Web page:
Jon Postman enjoys a lunch at the Upper Room Mission during his stay in Vernon on his own mission.

Jon Postman enjoys a lunch at the Upper Room Mission during his stay in Vernon on his own mission.

Man on a mission makes extended stop in Vernon

You can follow Jon Postman on his blog: or follow him on Facebook

Jon postman

Special to The Morning Star

Christmas was 70 days, since I mailed my wallet, including my debit/credit cards and whatever money I had from Barrie, ON, to Victoria, B.C. I had planned a seven-day hitch hike across Canada to teach myself to be humble, prove a point “where there is a will there is a way,” and lastly to get back to our roots. Our ancestors came to Canada years ago with nothing, and look what they did.

While raising money for a bathroom facility at a school in the Philippines, it was my third day when I realized how often I put my Creator into my time box. Me first then others.

Six months ago my life was perfect. It was still my life, but I made the choices to get where I needed to get. Working the last seven years on the rigs and traveling the world. While starting to build up a monopoly of property. I still had time to volunteer overseas. I was finally at the point in my life I could work six months a year, month on month off rotation, and donate over four months to volunteering overseas. I was living my dream.

I now look back seeing through a new set of eyes, in shoes that I would have never put myself into. I realize how selfish I was. I was living for me. I wasn’t living for what my God had planned or created me for. Eight months I want control, four months I will do what I like to do helping overseas.

God has thrown a whirlwind into my trip, bringing me places I never had planned to go. Sending people my way that have done extraordinary things. People that have stepped out on faith and given it their all. He has also thrown me into pits where I have spent some time, sometimes days with addicts, drunks, broken families, marriages, and people that just recently have lost loved ones. Vermillion Bay, Ont., Regina, Moose Jaw, Red Deer, Radium Hot Springs and now currently Vernon.  A few places I never had planned to go. But each one unique in its own way, with stories that go along with each one.

I was in Salmon Arm when my friend messaged me asking if I was going to come to Vernon. He told me about the Upper Room Mission and the recent catastrophe that had just happened regarding the flooding of all three floors in the building.  I figured fine I’ll come and check it out. Planning to stay a couple days then continue to Kelowna where the homeless population is a little bigger.

It has been nearly two weeks now since I arrived in Vernon. I have met an amazing group of people that operate the Upper Room Mission, I’ve met a few of the folks that keep the Salvation Army food bank running. I’ve also met some of the ladies that work so hard at the Street Clinic, and the loving staff at the John Howard Society, and also at the Gateway Shelter.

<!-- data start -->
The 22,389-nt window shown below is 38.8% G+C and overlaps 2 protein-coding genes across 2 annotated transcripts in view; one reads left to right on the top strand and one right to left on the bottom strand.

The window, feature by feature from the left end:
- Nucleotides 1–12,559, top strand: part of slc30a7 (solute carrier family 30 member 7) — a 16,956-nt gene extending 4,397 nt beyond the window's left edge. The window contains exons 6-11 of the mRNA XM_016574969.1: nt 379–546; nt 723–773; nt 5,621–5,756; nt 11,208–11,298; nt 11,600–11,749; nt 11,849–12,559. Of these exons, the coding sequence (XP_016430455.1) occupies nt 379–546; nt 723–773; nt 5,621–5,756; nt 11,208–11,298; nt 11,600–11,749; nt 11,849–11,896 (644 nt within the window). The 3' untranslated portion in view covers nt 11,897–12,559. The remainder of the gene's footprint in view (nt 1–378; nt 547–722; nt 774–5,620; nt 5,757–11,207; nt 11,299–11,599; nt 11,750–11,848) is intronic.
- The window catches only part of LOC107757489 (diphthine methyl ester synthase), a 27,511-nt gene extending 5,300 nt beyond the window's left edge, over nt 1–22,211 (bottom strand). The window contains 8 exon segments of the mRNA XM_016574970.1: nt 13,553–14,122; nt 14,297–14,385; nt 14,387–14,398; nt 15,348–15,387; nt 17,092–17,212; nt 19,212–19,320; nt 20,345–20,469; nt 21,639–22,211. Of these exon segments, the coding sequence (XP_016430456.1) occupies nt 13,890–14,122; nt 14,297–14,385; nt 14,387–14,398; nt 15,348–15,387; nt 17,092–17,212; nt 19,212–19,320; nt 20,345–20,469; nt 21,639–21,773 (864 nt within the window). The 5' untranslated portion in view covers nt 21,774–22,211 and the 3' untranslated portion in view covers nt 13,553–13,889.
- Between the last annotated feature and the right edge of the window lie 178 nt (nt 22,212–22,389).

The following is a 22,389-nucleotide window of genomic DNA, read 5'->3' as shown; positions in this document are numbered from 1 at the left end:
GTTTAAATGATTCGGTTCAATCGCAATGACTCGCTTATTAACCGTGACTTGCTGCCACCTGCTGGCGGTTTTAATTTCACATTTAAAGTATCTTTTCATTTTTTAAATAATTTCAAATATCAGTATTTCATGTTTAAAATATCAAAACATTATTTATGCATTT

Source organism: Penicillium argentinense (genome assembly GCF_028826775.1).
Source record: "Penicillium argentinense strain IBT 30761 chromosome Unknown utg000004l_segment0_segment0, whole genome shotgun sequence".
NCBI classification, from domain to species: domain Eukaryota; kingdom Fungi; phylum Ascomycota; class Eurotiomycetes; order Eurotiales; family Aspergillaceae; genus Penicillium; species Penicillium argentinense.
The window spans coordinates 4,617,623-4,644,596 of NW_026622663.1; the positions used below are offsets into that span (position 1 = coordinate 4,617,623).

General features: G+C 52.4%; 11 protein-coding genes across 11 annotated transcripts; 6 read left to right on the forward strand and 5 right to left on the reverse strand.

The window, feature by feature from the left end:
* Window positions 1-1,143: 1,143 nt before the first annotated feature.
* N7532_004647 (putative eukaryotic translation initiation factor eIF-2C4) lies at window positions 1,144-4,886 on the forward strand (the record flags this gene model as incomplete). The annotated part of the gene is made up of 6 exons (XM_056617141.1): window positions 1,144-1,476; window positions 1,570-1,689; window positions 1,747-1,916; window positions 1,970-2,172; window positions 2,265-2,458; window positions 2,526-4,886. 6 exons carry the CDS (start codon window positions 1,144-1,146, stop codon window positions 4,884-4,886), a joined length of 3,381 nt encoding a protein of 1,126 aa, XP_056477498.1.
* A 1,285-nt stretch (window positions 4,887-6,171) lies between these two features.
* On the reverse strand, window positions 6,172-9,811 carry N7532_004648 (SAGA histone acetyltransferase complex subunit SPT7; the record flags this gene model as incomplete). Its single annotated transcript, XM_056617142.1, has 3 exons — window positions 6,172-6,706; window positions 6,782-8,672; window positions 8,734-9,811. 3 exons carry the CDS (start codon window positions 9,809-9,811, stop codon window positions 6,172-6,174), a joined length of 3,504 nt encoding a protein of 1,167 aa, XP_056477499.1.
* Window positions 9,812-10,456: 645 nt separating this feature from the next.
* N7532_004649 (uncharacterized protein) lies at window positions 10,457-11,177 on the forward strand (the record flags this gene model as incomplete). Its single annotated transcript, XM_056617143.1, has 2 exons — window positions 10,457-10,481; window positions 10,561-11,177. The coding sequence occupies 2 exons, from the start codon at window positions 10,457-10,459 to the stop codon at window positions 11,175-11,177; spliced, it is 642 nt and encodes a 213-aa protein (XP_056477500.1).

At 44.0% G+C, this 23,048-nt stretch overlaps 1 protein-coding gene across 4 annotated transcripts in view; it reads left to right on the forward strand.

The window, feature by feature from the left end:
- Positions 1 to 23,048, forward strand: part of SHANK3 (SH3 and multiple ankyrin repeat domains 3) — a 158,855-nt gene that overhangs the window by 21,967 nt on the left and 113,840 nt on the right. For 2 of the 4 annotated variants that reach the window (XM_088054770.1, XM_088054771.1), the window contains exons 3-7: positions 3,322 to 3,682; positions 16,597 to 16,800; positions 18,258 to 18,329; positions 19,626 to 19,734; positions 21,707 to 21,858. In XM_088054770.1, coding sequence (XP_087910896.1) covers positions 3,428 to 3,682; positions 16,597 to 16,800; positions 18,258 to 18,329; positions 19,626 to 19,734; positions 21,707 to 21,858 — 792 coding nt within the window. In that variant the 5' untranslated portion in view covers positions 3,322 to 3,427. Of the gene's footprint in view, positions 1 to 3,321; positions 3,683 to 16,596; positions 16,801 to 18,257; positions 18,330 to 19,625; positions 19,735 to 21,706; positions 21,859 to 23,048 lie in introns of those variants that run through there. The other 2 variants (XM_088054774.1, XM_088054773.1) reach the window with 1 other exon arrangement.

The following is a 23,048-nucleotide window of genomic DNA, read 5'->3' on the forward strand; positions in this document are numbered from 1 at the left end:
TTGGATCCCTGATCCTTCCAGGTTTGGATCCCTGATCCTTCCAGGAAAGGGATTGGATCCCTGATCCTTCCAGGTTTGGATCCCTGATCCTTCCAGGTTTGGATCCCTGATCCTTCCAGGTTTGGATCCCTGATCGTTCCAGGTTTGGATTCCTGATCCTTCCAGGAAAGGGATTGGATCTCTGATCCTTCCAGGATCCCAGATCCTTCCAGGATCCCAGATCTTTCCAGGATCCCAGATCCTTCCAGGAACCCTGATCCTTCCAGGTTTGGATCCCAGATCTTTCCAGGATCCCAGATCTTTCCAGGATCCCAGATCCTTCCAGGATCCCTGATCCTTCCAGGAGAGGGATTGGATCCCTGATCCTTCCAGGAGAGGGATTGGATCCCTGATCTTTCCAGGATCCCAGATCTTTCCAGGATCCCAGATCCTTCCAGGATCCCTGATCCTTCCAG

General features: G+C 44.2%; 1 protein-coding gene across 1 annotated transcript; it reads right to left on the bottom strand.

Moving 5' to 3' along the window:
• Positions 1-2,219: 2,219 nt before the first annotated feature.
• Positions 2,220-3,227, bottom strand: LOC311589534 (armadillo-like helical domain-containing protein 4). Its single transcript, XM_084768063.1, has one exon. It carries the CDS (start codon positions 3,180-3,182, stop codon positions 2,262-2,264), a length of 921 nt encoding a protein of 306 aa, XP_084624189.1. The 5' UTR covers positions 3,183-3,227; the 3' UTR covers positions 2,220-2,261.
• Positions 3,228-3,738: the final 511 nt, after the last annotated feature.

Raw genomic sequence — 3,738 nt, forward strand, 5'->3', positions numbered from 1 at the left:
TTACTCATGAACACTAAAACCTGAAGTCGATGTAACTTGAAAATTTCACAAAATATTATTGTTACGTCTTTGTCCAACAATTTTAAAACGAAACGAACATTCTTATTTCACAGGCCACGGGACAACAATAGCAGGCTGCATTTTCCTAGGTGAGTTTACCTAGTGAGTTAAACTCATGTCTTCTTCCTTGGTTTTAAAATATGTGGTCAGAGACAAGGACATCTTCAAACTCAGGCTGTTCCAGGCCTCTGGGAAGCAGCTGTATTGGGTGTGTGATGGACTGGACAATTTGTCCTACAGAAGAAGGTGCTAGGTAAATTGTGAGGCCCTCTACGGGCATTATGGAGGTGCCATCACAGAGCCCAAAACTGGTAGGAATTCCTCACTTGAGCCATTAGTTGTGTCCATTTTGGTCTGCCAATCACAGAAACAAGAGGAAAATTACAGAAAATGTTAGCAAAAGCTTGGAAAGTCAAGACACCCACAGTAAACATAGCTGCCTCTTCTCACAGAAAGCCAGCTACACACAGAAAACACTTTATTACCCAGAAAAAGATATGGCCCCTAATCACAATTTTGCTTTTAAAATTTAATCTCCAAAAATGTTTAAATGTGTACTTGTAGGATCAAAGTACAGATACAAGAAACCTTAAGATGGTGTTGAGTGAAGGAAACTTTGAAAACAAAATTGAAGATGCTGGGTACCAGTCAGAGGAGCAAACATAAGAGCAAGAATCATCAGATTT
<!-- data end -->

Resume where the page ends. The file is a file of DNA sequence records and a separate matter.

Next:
Not to forget the incredible street community who has welcomed me with open arms, inviting me into their lives, and not judging me based on views or appearance.

I am heart warmed to see the different restaurants all helping at the Upper Room Mission with meals, the incredible families making meals and the volunteers that continually come and drop different supplies off.  If it weren’t for you guys many of these people would be very malnourished. Thank you!

Living at the Gateway Shelter for the past few days, I have been amazed at watching the family lifestyle everyone lives with the people they are with. One older gentlemen has trouble getting out of bed in the morning, brushing his teeth, and showering. I have seen the clients all help out by consistently motivating him. Getting him the things he needs, whether it be new underwear or socks so he can be clean after his shower.  I watched another man yesterday building bracelets and planning to sell them to make a few dollars. I consistently see people from the street offering up things they don’t need, to help others.

I don’t know how long my trip will keep me in Vernon or how long it will take me to get to  Victoria. I have quit my job and cancelled purchasing a third house to continue on this journey. It’s been over 60 days with no money and all I know is that my God has continually blessed me even after I had tried to put myself into struggles.

Fast forward to Jan. 21, 2015 (Postman’s Facebook post):

After an amazing 51 days I finally left Vernon today.  Leaving was the most difficult thing I’ve had to do this 105-day trip. I was blessed to be a part of what God is doing in Vernon.

You can follow Jon Postman on his blog: or follow him on Facebook